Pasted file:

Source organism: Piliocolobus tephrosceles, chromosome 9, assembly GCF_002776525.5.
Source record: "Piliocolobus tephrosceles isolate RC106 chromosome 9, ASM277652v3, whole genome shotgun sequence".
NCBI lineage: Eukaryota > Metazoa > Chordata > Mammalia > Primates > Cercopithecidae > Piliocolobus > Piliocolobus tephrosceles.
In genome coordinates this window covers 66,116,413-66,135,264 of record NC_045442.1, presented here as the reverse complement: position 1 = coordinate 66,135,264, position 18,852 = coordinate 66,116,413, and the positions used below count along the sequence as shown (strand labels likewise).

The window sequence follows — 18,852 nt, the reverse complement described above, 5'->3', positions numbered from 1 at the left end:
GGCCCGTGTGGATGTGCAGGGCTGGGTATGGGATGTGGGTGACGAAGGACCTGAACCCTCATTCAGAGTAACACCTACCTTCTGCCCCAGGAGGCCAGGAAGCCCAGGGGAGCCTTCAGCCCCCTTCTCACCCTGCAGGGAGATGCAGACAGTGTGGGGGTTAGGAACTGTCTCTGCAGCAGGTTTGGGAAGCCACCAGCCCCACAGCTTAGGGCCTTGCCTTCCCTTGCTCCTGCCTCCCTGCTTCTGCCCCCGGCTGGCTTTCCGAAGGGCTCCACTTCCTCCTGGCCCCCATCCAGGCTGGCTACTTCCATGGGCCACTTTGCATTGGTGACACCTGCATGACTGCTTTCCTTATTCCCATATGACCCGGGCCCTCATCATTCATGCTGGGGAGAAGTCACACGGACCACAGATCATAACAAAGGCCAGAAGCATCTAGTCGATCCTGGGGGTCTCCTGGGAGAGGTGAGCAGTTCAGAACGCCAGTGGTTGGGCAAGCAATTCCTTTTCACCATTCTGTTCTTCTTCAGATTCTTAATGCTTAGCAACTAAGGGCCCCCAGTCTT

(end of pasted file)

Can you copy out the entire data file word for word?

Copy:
Source organism: Piliocolobus tephrosceles, chromosome 9, assembly GCF_002776525.5.
Source record: "Piliocolobus tephrosceles isolate RC106 chromosome 9, ASM277652v3, whole genome shotgun sequence".
NCBI lineage: Eukaryota > Metazoa > Chordata > Mammalia > Primates > Cercopithecidae > Piliocolobus > Piliocolobus tephrosceles.
In genome coordinates this window covers 66,116,413-66,135,264 of record NC_045442.1, presented here as the reverse complement: position 1 = coordinate 66,135,264, position 18,852 = coordinate 66,116,413, and the positions used below count along the sequence as shown (strand labels likewise).

The window sequence follows — 18,852 nt, the reverse complement described above, 5'->3', positions numbered from 1 at the left end:
GGCCCGTGTGGATGTGCAGGGCTGGGTATGGGATGTGGGTGACGAAGGACCTGAACCCTCATTCAGAGTAACACCTACCTTCTGCCCCAGGAGGCCAGGAAGCCCAGGGGAGCCTTCAGCCCCCTTCTCACCCTGCAGGGAGATGCAGACAGTGTGGGGGTTAGGAACTGTCTCTGCAGCAGGTTTGGGAAGCCACCAGCCCCACAGCTTAGGGCCTTGCCTTCCCTTGCTCCTGCCTCCCTGCTTCTGCCCCCGGCTGGCTTTCCGAAGGGCTCCACTTCCTCCTGGCCCCCATCCAGGCTGGCTACTTCCATGGGCCACTTTGCATTGGTGACACCTGCATGACTGCTTTCCTTATTCCCATATGACCCGGGCCCTCATCATTCATGCTGGGGAGAAGTCACACGGACCACAGATCATAACAAAGGCCAGAAGCATCTAGTCGATCCTGGGGGTCTCCTGGGAGAGGTGAGCAGTTCAGAACGCCAGTGGTTGGGCAAGCAATTCCTTTTCACCATTCTGTTCTTCTTCAGATTCTTAATGCTTAGCAACTAAGGGCCCCCAGTCTT